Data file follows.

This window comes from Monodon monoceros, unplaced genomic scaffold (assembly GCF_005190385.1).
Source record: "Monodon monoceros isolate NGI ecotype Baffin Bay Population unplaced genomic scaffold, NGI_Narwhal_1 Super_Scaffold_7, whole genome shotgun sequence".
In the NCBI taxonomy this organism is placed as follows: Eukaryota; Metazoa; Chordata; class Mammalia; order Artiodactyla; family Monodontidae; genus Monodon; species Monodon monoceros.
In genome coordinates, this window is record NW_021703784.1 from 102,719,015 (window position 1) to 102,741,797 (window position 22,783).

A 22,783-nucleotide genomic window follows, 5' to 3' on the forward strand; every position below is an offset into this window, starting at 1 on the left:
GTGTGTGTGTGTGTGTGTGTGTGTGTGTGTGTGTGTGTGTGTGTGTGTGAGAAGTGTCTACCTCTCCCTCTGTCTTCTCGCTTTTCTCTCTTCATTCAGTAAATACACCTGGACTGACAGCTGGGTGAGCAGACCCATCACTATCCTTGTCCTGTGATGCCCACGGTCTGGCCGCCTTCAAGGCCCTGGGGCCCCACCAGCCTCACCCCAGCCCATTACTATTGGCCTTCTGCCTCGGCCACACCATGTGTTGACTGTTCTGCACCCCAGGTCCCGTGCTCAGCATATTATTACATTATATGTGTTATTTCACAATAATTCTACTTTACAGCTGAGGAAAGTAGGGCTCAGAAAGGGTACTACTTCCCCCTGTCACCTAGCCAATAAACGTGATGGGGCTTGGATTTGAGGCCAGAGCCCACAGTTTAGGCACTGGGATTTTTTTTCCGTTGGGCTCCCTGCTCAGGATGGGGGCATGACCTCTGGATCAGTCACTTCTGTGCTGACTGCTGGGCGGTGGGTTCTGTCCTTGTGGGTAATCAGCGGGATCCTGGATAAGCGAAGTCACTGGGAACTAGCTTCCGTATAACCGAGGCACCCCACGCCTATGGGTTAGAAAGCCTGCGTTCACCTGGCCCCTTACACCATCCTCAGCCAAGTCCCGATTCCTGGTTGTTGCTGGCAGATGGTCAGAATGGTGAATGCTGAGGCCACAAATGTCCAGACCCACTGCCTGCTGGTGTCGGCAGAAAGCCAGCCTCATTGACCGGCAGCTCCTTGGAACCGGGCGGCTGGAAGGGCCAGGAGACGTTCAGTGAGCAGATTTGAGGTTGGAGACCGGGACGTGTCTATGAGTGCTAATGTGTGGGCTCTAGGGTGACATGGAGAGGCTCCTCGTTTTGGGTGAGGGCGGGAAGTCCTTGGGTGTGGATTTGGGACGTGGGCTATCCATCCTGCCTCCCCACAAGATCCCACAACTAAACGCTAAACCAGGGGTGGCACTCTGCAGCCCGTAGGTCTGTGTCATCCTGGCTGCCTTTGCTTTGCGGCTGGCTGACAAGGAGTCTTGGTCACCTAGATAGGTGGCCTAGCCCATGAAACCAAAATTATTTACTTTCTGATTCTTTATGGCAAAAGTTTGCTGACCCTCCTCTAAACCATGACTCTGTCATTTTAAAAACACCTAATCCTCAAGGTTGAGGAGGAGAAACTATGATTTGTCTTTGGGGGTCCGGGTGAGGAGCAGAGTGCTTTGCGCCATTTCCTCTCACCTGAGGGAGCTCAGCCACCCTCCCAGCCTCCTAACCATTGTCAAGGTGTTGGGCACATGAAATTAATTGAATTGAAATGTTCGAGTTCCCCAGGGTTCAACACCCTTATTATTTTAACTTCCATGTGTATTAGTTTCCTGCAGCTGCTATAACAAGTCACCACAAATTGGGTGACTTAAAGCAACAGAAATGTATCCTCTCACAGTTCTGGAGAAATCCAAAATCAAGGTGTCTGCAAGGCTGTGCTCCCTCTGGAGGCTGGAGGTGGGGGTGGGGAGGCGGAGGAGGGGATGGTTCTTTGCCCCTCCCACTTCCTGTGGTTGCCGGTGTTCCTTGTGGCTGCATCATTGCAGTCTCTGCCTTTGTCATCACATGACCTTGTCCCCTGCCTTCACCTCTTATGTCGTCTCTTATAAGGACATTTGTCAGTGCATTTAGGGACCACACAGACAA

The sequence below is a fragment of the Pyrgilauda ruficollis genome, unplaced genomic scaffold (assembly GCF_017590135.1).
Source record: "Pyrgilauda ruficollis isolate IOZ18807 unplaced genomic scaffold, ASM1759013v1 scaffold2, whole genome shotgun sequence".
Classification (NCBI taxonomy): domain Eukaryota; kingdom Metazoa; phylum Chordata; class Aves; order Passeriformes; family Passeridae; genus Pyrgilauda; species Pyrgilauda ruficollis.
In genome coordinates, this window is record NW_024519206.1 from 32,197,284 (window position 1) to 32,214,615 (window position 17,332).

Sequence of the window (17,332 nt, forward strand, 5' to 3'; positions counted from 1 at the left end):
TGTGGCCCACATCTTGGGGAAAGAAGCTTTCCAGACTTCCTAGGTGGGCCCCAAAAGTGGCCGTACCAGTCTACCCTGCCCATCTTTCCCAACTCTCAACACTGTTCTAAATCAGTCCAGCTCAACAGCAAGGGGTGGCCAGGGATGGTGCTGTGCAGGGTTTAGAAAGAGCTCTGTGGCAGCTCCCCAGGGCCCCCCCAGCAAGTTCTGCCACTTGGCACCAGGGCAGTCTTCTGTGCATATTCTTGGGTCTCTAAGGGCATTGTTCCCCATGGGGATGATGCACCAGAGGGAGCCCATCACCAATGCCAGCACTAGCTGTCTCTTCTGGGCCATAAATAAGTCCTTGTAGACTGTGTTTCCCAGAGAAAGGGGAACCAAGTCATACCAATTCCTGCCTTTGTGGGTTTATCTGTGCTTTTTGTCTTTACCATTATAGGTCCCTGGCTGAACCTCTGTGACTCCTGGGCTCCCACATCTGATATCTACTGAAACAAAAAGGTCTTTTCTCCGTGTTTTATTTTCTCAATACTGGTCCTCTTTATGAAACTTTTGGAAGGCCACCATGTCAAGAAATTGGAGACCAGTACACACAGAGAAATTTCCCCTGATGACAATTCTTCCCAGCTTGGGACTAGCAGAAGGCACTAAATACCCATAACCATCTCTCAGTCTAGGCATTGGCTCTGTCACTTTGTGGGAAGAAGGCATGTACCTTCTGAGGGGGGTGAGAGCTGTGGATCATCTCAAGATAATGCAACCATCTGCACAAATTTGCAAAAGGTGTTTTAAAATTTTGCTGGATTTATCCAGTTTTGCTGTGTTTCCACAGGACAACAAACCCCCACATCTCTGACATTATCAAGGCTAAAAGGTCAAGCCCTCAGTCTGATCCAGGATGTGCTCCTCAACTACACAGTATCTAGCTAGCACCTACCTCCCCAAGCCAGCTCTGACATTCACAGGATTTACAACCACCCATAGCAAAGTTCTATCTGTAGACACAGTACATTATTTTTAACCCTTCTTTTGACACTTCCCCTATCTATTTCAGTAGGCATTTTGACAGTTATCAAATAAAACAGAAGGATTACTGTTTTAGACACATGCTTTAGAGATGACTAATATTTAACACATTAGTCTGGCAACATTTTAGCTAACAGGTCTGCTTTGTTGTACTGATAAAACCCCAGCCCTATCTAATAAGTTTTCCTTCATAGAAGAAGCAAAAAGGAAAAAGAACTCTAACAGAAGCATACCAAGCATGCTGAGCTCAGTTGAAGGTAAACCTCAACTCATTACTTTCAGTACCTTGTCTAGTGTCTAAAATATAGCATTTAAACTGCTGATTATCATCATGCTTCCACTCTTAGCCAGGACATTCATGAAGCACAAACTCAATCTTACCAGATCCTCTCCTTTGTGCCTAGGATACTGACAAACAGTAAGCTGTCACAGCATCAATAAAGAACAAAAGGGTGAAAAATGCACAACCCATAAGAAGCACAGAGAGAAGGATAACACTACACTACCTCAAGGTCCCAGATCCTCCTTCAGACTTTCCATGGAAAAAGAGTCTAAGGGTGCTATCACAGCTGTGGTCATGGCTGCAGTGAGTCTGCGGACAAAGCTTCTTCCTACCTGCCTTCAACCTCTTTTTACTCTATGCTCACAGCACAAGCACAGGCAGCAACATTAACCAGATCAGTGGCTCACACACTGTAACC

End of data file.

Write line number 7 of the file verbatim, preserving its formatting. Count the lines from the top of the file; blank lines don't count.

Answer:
The sequence below is a fragment of the Pyrgilauda ruficollis genome, unplaced genomic scaffold (assembly GCF_017590135.1).